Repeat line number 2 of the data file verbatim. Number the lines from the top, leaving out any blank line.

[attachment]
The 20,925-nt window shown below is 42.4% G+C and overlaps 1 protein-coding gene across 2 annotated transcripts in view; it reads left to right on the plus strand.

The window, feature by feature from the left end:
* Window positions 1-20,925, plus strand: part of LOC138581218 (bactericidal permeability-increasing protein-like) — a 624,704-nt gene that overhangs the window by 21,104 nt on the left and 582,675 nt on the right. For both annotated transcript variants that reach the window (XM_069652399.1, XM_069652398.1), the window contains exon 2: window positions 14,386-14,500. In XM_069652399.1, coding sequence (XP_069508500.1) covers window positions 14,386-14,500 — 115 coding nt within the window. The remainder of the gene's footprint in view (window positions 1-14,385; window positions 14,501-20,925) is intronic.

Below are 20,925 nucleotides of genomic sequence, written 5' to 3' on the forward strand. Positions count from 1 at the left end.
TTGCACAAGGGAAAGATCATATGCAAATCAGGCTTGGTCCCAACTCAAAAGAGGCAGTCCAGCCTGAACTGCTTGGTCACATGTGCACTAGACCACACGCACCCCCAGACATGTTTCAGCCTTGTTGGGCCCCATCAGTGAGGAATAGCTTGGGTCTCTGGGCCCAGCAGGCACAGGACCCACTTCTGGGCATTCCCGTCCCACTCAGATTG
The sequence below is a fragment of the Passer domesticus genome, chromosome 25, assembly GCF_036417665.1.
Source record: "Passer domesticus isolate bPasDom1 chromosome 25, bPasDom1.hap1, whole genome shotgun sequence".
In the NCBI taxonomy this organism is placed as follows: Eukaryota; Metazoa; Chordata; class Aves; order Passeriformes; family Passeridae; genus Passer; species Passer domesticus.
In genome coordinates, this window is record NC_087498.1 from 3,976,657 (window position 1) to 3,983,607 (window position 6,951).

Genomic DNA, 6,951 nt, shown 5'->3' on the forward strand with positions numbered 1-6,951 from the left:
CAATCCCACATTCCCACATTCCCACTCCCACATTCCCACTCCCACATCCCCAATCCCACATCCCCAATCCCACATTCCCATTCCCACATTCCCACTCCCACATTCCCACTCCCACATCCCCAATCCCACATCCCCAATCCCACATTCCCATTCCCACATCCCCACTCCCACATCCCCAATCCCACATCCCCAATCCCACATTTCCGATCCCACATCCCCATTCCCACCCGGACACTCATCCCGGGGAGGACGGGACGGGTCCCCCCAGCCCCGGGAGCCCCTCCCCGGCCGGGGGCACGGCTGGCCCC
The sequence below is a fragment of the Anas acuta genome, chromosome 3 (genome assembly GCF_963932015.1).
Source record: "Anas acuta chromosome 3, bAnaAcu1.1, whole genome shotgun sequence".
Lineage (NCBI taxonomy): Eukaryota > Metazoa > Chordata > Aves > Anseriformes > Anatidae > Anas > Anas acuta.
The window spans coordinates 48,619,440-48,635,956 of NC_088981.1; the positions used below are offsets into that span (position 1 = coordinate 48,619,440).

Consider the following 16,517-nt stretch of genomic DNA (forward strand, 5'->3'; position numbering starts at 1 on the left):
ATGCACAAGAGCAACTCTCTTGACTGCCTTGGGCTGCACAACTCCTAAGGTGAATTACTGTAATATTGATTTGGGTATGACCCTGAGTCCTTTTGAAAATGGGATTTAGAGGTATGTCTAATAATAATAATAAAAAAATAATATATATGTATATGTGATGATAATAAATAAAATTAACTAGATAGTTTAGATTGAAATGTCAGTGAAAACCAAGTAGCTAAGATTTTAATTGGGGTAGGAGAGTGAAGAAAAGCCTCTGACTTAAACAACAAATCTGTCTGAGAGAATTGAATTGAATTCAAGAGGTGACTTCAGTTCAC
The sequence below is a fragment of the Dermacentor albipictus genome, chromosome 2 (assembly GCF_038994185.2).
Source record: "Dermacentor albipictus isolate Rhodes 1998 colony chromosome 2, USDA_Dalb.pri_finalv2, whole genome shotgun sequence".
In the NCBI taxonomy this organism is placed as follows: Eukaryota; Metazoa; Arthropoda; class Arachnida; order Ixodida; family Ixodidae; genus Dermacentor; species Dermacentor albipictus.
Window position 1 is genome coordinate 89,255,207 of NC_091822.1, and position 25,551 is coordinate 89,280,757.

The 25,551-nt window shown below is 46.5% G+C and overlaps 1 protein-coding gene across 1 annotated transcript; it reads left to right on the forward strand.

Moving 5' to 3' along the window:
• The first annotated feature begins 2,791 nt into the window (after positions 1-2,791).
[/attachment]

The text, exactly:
The window, feature by feature from the left end: